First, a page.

Richard North, 29/08/2020  
 


The Telegraph is reporting on Angela Merkel's annual summer press conference, telling us that she used the event to say she expects the Brexit trade talks to keep her team "busy until the end of the year", which is also the end of the Brexit transition period.

"The crucial weeks are now approaching to clarify the future relationship between the UK and the EU", Merkel is cited as saying.

I wonder if Telegraph's Jack Parrock, with his by-line in Brussels, realises that the Chancellor's office posts the entire press conference proceedings online, including the lengthy question and answer session.

From that we get that the Chancellor is not without a sense of humour. When, towards the end of the session, with still many questions outstanding and they were running out of time, she thought it might help speed up the proceedings if only the questions were asked and she no longer answered. "Then we'll get it done", she said.

But it would be wrong, I thought, to suggest that Merkel "used" the press conference to convey information on Brexit. That is giving it rather too much emphasis.

From the official record, what she did – in a wide-ranging conference that covered many topics, some at length – was "briefly mention" two issues. One of those was the common European asylum and migration policy, with proposals from the European Commission expected shortly.

The other "brief mention" was Brexit, "where the crucial weeks are approaching, in which we have to clarify the future relationship between Great Britain and the EU". These two issues, she said (as translated), "will push even more forward on the European stage in the coming weeks" and which "will then also occupy the presidency".

This was the only mention of Brexit in the entire conference, and there were no follow-up questions from media representatives. I certainly didn't get the impression from this that Dr Merkel or her "team" were particularly engaged on the issue, much less that it was going to keep her team "busy until the end of the year".

In fact, unless Jack Parrock was reading from an entirely different script, there was no mention of being kept busy. Certainly, there was nothing said that would seem to support the headline, " Brexit talks will go down to wire, Angela Merkel suggests as leaders are called in to get deal done", nor the picture caption which has Merkel suggesting "talks could go on until the end of the transition period".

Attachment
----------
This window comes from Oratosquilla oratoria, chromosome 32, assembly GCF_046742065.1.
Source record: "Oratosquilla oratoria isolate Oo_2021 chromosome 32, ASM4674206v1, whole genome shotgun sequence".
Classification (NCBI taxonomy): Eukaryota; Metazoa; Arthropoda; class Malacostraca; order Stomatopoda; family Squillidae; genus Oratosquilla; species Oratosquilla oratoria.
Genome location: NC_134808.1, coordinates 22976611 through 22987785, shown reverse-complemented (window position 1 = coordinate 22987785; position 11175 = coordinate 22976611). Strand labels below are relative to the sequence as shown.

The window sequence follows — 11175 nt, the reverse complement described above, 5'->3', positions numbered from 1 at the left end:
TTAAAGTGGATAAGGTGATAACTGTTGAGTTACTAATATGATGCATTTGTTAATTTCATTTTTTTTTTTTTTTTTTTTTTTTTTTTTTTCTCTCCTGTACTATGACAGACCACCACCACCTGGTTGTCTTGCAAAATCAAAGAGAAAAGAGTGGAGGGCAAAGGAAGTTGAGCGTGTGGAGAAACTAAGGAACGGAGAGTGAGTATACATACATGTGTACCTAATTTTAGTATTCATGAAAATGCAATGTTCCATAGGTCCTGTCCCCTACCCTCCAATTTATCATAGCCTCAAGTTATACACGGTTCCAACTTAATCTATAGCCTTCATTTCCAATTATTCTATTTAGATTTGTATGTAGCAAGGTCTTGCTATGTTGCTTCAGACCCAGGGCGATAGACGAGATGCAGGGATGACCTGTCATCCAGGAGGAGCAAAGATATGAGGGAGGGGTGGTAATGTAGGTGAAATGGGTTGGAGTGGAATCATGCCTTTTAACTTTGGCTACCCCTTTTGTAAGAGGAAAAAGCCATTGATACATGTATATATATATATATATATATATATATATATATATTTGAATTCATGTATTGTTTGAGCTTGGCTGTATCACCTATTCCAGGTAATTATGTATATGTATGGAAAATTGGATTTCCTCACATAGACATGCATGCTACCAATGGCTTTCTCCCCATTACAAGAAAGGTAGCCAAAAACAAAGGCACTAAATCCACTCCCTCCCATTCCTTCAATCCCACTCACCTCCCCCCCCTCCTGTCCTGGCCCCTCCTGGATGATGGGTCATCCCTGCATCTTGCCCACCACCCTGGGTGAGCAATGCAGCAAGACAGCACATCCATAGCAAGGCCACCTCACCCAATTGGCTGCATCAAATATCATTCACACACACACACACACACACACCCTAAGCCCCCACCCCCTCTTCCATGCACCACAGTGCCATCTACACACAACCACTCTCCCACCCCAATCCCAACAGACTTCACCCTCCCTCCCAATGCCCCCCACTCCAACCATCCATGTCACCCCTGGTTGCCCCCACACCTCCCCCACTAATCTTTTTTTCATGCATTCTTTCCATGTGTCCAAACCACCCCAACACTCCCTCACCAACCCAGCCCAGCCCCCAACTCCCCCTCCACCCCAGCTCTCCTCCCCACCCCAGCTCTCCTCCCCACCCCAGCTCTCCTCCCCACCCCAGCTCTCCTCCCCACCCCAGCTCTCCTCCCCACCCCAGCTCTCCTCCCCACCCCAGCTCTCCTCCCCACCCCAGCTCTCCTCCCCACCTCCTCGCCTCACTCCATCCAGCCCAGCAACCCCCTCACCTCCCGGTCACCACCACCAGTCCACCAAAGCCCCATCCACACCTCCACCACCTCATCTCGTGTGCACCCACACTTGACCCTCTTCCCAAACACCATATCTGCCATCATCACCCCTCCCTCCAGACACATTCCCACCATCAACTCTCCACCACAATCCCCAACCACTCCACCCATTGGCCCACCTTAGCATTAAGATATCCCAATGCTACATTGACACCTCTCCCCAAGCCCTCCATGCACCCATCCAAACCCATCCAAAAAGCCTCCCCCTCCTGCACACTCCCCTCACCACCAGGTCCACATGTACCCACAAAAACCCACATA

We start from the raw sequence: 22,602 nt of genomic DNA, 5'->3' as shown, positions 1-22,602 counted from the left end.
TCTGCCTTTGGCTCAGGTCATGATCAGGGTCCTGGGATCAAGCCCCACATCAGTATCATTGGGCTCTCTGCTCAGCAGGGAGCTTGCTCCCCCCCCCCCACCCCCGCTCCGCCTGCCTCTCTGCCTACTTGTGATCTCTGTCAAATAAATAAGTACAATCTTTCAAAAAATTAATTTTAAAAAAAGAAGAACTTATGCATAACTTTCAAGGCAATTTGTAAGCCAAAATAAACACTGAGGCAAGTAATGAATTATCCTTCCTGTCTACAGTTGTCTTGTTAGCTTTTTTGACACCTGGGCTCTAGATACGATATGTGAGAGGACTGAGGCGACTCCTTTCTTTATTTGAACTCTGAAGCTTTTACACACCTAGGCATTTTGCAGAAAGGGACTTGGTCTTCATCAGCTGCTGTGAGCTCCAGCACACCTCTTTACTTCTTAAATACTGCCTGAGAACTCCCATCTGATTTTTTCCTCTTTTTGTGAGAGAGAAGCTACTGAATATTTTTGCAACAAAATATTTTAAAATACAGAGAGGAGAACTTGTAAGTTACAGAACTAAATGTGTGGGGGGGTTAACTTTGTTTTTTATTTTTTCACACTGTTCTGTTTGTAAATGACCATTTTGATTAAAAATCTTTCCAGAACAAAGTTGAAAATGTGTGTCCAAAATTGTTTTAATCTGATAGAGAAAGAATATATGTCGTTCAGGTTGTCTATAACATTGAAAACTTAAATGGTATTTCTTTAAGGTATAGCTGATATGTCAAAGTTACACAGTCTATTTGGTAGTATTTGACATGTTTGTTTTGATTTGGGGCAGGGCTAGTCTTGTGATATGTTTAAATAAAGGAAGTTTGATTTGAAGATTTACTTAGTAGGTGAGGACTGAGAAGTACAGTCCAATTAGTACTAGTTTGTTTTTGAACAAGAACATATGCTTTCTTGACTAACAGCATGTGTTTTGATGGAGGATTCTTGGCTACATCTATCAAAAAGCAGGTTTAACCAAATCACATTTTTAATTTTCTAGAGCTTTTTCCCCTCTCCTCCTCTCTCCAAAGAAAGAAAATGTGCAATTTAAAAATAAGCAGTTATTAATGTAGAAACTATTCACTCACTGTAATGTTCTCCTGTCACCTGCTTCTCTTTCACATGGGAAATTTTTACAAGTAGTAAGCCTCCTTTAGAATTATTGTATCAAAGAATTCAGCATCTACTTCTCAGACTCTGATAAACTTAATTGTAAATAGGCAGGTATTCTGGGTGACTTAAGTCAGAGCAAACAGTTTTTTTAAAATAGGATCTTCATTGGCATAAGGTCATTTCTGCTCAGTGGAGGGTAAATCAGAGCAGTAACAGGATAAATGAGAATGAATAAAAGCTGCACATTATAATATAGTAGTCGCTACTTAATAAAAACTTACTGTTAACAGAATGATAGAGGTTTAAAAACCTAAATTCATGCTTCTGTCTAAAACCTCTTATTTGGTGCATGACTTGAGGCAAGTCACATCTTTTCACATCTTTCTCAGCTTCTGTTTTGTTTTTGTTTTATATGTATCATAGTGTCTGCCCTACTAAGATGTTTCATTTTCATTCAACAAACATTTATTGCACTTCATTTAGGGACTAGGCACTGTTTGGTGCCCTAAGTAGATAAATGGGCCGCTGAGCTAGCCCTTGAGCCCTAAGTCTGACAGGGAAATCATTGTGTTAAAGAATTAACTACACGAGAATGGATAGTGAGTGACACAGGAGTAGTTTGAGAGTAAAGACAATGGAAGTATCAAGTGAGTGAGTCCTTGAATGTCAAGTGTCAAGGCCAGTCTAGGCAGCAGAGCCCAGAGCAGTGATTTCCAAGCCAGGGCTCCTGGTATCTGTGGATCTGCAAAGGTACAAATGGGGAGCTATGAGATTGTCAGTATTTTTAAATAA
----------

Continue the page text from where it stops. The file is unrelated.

What actually came over was how low-key Brexit is, especially from the lack of media interest, which does seem to indicate that Parrock is building bricks from straw, especially as Germany removed Brexit from the agenda of a meeting of EU diplomats, scheduled for next week.

On 24-25 September, there is a special European Council, but this has been convened to deal with the escalating situation between Greece and Turkey. As yet, there are no plans to discuss Brexit – although the agenda has not yet been published.

The next Brexit negotiations are due on 7 September, although we now learn that Barnier and Frost are to meet informally next week, apparently for "emergency discussions" on how to break the deadlock.

This has not been officially confirmed and there doesn't seem to be any great expectations that anything will be will be achieved. That doesn't doesn't stop the drama queens hyperventilating about Johnson having less than two weeks to save the talks – which I suppose is less of an ask than having to save the planet in 18 months, or whatever period the greenies have settled on this time.

Phrases such a "knife edge" and "make-or-break" moments are almost putting us in Express territory, with The Sun having France urging the EU to "stick to its guns", despite admitting a no-deal outcome could wreck its economy.

French Europe minister, Clement Beaune, is cited as saying: "We could accept out of convenience an agreement that is too fast and too weak", adding, "It is in our interest and the economic interest of many sectors in France, but we can't be weak. We can’t accept access to our market if they (les rosbifs) don't respect our rules in terms of competition, environment, health".

However, with nothing much hard to go on, and much excitable speculation, we are not much further forward than we were last week, although anyone who can read a calendar must know that we are approaching the endgame.

No doubt, both sides have some plump rabbits in reserve, ready to pull them out of hats at the appropriate time, and as the days are ticked off, we can expect an amount of posturing. With that, and the probability that neither side is any more certain of the outcome of the talks than we are, further speculation is fruitless.

Also published on Turbulent Times.






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